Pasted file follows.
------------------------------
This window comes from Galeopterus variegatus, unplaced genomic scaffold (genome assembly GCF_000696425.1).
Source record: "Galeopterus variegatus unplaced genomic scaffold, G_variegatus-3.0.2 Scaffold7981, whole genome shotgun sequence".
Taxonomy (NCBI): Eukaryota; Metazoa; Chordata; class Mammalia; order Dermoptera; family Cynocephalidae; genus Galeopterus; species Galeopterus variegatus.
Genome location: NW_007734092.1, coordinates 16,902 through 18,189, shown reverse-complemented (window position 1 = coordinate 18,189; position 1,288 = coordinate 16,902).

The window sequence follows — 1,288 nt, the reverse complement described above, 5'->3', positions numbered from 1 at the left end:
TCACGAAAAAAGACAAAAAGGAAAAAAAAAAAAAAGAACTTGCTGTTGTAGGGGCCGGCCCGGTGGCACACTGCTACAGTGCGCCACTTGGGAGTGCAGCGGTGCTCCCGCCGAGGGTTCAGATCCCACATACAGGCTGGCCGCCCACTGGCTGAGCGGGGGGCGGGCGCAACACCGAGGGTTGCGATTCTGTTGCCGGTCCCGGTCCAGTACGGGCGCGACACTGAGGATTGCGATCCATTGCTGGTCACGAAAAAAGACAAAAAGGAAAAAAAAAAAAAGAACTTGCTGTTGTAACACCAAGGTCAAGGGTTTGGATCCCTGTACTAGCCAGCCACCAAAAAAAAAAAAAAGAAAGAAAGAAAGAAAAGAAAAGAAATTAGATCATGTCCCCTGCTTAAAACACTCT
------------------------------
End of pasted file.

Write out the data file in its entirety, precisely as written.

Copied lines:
This window comes from Galeopterus variegatus, unplaced genomic scaffold (genome assembly GCF_000696425.1).
Source record: "Galeopterus variegatus unplaced genomic scaffold, G_variegatus-3.0.2 Scaffold7981, whole genome shotgun sequence".
Taxonomy (NCBI): Eukaryota; Metazoa; Chordata; class Mammalia; order Dermoptera; family Cynocephalidae; genus Galeopterus; species Galeopterus variegatus.
Genome location: NW_007734092.1, coordinates 16,902 through 18,189, shown reverse-complemented (window position 1 = coordinate 18,189; position 1,288 = coordinate 16,902).

The window sequence follows — 1,288 nt, the reverse complement described above, 5'->3', positions numbered from 1 at the left end:
TCACGAAAAAAGACAAAAAGGAAAAAAAAAAAAAAGAACTTGCTGTTGTAGGGGCCGGCCCGGTGGCACACTGCTACAGTGCGCCACTTGGGAGTGCAGCGGTGCTCCCGCCGAGGGTTCAGATCCCACATACAGGCTGGCCGCCCACTGGCTGAGCGGGGGGCGGGCGCAACACCGAGGGTTGCGATTCTGTTGCCGGTCCCGGTCCAGTACGGGCGCGACACTGAGGATTGCGATCCATTGCTGGTCACGAAAAAAGACAAAAAGGAAAAAAAAAAAAAGAACTTGCTGTTGTAACACCAAGGTCAAGGGTTTGGATCCCTGTACTAGCCAGCCACCAAAAAAAAAAAAAAGAAAGAAAGAAAGAAAAGAAAAGAAATTAGATCATGTCCCCTGCTTAAAACACTCT